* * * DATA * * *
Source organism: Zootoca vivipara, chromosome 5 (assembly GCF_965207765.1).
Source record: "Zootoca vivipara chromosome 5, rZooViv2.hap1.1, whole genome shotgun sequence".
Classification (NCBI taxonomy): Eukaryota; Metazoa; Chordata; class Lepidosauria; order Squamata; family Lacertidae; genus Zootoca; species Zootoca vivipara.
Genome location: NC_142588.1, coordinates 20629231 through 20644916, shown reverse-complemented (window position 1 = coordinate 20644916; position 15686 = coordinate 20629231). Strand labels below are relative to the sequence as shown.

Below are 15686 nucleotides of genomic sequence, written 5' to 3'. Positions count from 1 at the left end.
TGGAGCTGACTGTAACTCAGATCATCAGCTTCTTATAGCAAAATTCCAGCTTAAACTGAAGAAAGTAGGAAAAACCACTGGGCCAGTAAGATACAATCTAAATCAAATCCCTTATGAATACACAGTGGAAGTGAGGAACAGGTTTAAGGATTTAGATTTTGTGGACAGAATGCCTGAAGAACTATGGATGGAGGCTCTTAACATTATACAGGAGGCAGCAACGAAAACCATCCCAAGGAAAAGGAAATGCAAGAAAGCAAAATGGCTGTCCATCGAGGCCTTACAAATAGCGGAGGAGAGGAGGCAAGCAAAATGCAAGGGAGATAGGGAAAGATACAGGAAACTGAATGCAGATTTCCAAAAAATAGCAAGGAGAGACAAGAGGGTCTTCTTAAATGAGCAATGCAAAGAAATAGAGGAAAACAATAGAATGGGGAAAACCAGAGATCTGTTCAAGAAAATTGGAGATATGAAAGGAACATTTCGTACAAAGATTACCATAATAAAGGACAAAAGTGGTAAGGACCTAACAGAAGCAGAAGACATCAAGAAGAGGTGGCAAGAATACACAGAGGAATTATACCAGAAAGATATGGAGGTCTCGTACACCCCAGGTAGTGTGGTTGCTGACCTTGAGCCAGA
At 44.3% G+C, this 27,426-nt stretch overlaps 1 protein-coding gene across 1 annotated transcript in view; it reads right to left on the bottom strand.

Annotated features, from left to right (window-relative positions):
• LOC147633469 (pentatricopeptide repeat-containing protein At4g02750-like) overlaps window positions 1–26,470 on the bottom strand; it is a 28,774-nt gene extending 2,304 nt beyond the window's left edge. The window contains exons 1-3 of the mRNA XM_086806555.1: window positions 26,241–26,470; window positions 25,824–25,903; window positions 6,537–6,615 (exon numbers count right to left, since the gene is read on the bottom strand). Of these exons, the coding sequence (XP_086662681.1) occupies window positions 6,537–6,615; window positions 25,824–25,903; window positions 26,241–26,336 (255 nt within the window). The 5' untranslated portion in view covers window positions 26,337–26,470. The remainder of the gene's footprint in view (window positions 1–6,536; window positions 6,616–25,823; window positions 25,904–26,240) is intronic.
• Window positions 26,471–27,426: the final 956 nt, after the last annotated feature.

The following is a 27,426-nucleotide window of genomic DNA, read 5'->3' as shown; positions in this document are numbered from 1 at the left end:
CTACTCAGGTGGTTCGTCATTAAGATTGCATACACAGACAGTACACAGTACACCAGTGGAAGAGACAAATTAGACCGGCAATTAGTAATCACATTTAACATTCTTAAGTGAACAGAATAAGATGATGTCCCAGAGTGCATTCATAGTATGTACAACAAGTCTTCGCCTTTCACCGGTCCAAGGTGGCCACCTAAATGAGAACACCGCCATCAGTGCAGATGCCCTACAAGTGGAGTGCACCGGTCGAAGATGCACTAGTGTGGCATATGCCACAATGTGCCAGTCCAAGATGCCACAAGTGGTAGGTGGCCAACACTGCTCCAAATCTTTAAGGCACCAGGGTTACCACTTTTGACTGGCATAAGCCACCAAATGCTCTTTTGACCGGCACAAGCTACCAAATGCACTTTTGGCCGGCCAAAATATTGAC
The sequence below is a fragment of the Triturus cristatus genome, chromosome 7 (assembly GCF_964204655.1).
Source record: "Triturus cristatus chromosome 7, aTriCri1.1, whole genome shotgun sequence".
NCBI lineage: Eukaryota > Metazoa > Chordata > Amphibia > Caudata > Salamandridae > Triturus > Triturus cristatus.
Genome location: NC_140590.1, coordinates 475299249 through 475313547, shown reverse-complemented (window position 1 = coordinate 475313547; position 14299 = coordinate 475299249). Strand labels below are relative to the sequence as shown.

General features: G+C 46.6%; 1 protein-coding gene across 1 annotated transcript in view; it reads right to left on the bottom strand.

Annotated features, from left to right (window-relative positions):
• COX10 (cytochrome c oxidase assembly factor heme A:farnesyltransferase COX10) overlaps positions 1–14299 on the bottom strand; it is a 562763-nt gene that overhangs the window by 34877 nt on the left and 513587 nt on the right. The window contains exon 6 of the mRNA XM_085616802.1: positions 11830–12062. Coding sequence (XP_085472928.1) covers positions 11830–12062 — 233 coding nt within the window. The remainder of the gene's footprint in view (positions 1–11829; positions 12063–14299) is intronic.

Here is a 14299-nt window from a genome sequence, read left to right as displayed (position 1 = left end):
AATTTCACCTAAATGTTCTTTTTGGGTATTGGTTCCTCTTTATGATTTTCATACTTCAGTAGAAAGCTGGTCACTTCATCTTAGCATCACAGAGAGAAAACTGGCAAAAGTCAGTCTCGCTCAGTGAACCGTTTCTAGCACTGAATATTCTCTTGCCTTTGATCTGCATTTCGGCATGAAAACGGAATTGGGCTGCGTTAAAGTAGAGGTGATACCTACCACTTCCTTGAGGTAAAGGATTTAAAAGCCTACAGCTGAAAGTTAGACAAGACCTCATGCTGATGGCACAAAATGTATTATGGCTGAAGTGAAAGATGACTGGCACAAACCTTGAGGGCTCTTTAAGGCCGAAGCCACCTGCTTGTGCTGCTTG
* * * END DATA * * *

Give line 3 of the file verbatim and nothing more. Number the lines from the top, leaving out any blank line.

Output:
Classification (NCBI taxonomy): Eukaryota; Metazoa; Chordata; class Lepidosauria; order Squamata; family Lacertidae; genus Zootoca; species Zootoca vivipara.